Karamoja region located in the Northeast of Uganda is the poorest and least developed region in the country with a poverty line at 68%. It is comprised of seven districts: Kaabong, Abim, Kotido, Moroto, Napak, Nakapiripirit and Amudat.
According to Mercy Corps Country Director Edward Simiyu, they will use the donation to modernise agriculture. They also use it to boost nutrition, tourism sector and Road networks during the five years.
Simiyu however cautioned area leaders to monitor funding sources to ensure local people achieve the benefits.
“We have put up strong and robust safe guards to ensure no linkages of funds and our partners follow. This is so that rural communities benefit from the project,” Simiyu said.
“We have also guidelines and measures to fight any form of corruption tendencies, “he added.
Hon. Anyakun Esther, the Nakapiripit woman member of Parliament lauded Mercy Corps for supporting the Karamoja investment plan. She says this will improve food security as it will empower the community to practise modern agriculture. It will also enable them to harness water resources from catchment areas and promote their tourism sector.
“I wish to extend appreciation to Mercy Corps for the donation towards Karamoja sustainability. The government did lots of peacebuilding and disarmament but did not fund food security. We have been receiving food relief from the Prime Minister’s office and world food programme but it is peanuts, “Anyakun said.
However, a member of the Karamoja parliamentary investment steering Committee says Karamoja needs close to sh 1.5 trillion to address current challenges and speed up development in the region.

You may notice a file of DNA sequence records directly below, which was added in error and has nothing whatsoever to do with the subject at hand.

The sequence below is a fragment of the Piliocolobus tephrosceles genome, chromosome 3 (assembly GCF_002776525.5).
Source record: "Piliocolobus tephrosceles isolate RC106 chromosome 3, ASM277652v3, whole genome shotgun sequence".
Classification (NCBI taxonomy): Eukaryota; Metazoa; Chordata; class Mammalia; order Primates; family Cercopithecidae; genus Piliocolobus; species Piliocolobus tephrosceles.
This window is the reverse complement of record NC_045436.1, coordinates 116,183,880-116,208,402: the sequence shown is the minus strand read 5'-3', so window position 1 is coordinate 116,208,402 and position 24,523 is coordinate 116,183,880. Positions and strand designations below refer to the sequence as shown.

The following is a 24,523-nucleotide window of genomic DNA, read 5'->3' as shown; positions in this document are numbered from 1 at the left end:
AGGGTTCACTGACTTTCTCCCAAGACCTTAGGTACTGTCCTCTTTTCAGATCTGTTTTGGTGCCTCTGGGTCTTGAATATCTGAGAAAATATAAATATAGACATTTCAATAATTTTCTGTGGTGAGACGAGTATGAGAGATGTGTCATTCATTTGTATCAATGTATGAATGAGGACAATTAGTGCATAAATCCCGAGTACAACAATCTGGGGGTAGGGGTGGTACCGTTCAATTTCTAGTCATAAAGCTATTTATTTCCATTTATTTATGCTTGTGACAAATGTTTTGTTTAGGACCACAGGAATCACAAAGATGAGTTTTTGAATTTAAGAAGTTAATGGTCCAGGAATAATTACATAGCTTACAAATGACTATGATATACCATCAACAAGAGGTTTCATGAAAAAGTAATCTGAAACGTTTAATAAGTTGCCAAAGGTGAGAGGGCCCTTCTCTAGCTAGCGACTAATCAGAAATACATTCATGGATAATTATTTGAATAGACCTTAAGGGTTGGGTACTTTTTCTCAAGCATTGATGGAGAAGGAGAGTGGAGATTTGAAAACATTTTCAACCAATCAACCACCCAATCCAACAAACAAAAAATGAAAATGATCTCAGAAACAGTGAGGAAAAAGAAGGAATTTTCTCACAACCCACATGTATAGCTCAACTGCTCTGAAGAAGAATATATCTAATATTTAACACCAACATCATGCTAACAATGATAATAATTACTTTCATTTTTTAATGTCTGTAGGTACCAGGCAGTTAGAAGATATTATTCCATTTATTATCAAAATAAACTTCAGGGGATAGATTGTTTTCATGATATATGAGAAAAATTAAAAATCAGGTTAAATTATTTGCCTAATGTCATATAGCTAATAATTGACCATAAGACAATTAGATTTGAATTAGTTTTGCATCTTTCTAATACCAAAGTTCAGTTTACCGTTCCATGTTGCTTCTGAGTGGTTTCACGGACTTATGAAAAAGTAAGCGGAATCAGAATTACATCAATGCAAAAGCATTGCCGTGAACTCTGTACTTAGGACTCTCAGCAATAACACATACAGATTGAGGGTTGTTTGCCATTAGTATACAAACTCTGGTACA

According to the investment plan they unveiled to the media, the 1.5trillion will be used to improve modern farming. To boost the tourism sector, water resources and good security.
John Byabagambi, the Karamoja Minister noted that Karamoja has suffered generations of conflict and instability. Uganda is a stable country with a population of 41.5 million people.
“Although Uganda is in a state of stability, some of its neighbours are not. Because of ongoing violence and conflict in South Sudan and the Democratic Republic of Congo, Uganda is now the second-largest refugee-hosting country on the planet, after Lebanon. Almost 1.1 million refugees have fled their home countries to seek refuge in Uganda.” Esther Anyakun, the Napapiripit Woman Member of Parliament said.
Byabagambi says the growing population is putting an increasing strain on already limited resources. For example, basic necessities like food and clean drinking water are out of reach for far too many Ugandans and refugees.
“One out of every four people in Uganda is malnourished and one out of every three children under the age of five is stunted due to malnourishment. Yet a majority of Ugandans, seven out of every 10, make a living in the agricultural sector. The increasing consequences of climate change are making it more difficult for Ugandan farmers to make a living. Many farmers across Uganda are reporting lower yields, which is contributing to mass malnutrition, “he explained.
Anyakun says unequal access to quality seeds and tools are disproportionately impacting on lives of communities. This is leading to an even higher risk of malnutrition and stunted growth.
Mercy Corps core work is in agricultural development, supporting farmers to increase productivity through climate-smart agriculture techniques.
“We offer this program to Ugandans and refugees. We also work on maternal-child health and nutrition and with communities to resolve local conflicts in a peaceful way.”
Since 2006, Mercy Corps reached millions of people and helped provide support for young people, professional development opportunities for farmers and more.
In 2017, they improved the social and economic well-being of 1.2 million people.
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